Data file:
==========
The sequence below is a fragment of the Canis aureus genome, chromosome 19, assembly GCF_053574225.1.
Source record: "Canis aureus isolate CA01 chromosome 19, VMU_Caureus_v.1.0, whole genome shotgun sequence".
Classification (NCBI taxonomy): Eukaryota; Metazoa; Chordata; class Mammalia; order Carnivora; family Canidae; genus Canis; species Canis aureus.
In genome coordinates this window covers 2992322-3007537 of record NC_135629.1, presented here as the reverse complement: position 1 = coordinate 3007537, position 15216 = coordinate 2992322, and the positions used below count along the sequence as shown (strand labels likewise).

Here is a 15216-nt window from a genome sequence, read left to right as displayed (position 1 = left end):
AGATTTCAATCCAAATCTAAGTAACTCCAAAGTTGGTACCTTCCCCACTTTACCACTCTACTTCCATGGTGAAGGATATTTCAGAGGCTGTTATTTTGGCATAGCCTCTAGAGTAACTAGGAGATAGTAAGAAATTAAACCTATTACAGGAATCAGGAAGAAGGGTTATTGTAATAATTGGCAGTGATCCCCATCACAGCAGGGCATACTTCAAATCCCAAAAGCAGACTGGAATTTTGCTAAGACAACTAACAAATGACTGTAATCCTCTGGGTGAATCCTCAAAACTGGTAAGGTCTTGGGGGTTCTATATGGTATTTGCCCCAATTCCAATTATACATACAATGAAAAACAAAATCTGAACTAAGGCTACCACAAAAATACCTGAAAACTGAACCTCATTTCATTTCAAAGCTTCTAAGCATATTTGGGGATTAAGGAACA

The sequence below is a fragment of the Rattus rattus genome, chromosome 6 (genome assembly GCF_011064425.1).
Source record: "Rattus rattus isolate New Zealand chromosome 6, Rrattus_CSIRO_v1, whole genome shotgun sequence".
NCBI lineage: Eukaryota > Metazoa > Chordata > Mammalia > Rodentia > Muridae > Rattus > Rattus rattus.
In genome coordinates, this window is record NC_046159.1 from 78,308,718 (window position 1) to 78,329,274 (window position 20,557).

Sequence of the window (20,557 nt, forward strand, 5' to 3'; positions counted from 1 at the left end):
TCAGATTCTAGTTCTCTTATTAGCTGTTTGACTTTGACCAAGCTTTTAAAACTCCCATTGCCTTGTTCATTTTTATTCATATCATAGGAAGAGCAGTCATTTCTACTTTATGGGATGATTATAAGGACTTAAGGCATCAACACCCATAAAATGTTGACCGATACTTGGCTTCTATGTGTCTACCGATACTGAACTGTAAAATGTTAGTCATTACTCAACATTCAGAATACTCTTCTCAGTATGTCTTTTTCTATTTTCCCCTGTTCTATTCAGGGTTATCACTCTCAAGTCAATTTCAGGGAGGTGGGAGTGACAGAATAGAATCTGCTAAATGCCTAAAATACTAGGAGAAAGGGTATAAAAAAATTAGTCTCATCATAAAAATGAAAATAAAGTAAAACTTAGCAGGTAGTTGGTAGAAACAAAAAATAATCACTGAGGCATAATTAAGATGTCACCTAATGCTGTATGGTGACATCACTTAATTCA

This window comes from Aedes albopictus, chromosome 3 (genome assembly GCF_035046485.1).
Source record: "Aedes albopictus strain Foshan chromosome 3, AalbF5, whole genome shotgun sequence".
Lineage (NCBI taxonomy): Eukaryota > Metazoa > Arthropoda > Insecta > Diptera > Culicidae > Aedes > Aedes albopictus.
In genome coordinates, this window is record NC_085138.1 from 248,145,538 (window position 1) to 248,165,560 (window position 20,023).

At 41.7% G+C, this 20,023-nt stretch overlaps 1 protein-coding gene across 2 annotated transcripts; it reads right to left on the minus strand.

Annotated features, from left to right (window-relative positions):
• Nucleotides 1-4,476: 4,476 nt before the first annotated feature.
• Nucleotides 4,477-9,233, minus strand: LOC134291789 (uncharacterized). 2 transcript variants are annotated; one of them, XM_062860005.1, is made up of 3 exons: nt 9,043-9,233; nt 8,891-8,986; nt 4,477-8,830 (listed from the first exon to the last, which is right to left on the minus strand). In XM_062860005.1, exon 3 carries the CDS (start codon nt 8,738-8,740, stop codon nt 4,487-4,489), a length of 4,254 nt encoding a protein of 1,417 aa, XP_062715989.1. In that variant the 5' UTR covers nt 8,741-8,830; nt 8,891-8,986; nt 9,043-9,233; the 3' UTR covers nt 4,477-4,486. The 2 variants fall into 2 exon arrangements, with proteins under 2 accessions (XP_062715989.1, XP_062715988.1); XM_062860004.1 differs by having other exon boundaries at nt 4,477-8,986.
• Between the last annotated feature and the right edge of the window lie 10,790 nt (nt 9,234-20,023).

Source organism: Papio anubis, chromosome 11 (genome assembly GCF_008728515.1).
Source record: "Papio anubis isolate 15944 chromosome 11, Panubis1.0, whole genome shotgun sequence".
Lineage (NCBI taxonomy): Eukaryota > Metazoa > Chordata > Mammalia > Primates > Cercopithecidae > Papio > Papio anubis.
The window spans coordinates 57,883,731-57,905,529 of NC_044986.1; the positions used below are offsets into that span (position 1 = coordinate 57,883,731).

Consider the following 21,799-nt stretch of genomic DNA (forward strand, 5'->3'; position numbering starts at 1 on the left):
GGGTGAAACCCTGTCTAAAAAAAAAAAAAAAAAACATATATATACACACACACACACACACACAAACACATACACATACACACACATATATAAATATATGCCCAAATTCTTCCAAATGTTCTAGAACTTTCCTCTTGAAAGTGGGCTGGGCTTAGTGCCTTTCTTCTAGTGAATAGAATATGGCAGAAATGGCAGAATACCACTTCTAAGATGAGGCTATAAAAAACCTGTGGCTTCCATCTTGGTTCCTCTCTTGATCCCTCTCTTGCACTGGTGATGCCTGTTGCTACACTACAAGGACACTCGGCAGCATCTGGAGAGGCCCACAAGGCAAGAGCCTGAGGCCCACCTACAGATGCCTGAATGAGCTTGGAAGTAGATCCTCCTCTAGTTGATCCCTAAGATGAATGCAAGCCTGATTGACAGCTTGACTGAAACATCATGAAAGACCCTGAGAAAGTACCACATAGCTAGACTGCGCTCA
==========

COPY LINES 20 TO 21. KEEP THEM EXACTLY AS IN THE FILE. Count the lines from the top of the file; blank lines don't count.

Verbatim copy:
• Nucleotides 4,477-9,233, minus strand: LOC134291789 (uncharacterized). 2 transcript variants are annotated; one of them, XM_062860005.1, is made up of 3 exons: nt 9,043-9,233; nt 8,891-8,986; nt 4,477-8,830 (listed from the first exon to the last, which is right to left on the minus strand). In XM_062860005.1, exon 3 carries the CDS (start codon nt 8,738-8,740, stop codon nt 4,487-4,489), a length of 4,254 nt encoding a protein of 1,417 aa, XP_062715989.1. In that variant the 5' UTR covers nt 8,741-8,830; nt 8,891-8,986; nt 9,043-9,233; the 3' UTR covers nt 4,477-4,486. The 2 variants fall into 2 exon arrangements, with proteins under 2 accessions (XP_062715989.1, XP_062715988.1); XM_062860004.1 differs by having other exon boundaries at nt 4,477-8,986.
• Between the last annotated feature and the right edge of the window lie 10,790 nt (nt 9,234-20,023).